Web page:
OPINION: Spare a thought for Santos, the leading Australian operator that has seemingly developed a knack for shooting itself in the foot at present.
First of all, it decided to suspend the Dorado offshore oil development just when it was on the verge of awarding major engineering, procurement and construction contracts.
Santos complained about cost inflation and supply chain challenges and, oddly, said it wanted to bring more gas into an already sizeable oil resource.
It grumbled about its preferred contractors having financial and capacity problems due to Covid, so it seems fair to question why Santos selected them in the first place when the market knew of their frailties.
The decision to postpone Dorado stole the wind from the sails of an exciting project, and the new Bedout basin petroleum province.
There is no guidance on when Dorado will return, and the word on the street is it could be a couple of years.
The large Barossa offshore gas project was the next misfire for Santos. Shortly after the operator had started drilling the production wells, an indigenous group won a legal challenge against the drilling operation, which led to it being suspended.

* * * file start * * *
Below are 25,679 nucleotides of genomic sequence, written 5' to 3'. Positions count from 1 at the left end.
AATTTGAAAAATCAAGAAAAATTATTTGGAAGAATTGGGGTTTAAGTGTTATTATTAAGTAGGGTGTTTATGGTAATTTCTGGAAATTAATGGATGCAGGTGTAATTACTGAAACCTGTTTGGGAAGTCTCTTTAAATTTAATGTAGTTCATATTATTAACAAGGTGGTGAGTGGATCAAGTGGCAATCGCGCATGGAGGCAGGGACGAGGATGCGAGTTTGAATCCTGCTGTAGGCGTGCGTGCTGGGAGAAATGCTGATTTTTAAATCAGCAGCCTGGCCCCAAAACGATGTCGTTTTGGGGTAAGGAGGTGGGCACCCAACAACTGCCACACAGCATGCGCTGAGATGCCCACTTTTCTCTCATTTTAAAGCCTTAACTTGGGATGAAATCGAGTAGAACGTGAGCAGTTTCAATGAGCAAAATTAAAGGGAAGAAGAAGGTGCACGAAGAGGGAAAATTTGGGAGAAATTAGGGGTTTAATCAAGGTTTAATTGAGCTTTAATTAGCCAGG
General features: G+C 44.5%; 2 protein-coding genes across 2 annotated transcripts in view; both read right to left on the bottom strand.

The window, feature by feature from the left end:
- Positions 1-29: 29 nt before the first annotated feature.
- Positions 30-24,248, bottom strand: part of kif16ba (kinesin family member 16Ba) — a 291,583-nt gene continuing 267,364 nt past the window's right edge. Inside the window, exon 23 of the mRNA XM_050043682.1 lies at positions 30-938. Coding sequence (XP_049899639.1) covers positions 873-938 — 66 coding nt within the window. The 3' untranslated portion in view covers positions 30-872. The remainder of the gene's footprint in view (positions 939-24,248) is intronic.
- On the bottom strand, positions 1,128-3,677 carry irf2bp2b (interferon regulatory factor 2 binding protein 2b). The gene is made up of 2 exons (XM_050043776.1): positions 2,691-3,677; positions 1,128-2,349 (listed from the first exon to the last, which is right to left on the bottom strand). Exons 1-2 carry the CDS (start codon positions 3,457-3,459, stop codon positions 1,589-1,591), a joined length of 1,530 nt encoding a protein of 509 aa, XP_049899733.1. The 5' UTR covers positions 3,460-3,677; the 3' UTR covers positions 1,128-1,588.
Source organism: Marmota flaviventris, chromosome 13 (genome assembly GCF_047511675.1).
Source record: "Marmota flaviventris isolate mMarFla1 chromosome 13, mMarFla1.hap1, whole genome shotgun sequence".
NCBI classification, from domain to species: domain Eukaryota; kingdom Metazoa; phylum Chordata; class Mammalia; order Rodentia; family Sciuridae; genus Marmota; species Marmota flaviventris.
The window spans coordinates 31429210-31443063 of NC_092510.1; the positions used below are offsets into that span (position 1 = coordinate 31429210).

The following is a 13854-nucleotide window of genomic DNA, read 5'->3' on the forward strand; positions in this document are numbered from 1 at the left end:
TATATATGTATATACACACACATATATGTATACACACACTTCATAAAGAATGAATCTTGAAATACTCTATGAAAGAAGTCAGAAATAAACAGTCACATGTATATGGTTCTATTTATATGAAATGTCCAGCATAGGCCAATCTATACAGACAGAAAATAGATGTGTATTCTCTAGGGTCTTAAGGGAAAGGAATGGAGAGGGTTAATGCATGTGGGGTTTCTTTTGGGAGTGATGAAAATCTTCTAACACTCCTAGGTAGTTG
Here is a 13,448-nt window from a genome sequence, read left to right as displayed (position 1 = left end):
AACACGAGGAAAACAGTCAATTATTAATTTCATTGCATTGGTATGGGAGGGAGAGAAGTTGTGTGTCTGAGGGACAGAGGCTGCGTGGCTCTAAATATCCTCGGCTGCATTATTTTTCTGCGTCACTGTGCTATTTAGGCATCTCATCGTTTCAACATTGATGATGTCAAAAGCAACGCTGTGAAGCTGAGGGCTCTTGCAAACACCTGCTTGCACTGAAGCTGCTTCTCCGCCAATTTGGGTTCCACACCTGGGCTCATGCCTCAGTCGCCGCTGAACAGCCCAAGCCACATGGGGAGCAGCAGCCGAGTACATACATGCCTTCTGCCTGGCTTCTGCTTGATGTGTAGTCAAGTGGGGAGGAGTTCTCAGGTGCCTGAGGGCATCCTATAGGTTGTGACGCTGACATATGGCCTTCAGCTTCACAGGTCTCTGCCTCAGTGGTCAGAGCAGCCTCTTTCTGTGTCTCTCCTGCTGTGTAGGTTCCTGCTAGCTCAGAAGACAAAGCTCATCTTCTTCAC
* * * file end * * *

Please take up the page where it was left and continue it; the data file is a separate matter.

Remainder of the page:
The indigenous group claimed it had not been properly consulted with by Santos during the environmental approvals process.
Santos said in response it had done no wrong, and complained of project approval uncertainty and that the Australian government should be reducing risk for trade and project investment. The operator has lodged an appeal that it expects to be heard in mid-November.
Santos will be hoping there are no more setbacks in its portfolio. Phase one of the Pikka project in Alaska is under way, and Santos has a couple of planned investment initiatives in Papua New Guinea.
It is also working on two carbon capture and storage projects, although one is linked to Barossa.
Dorado may have missed out this time around, but Santos dearly wants to make its mark with Barossa and the associated CCS project.
(This is an Upstream opinion article.)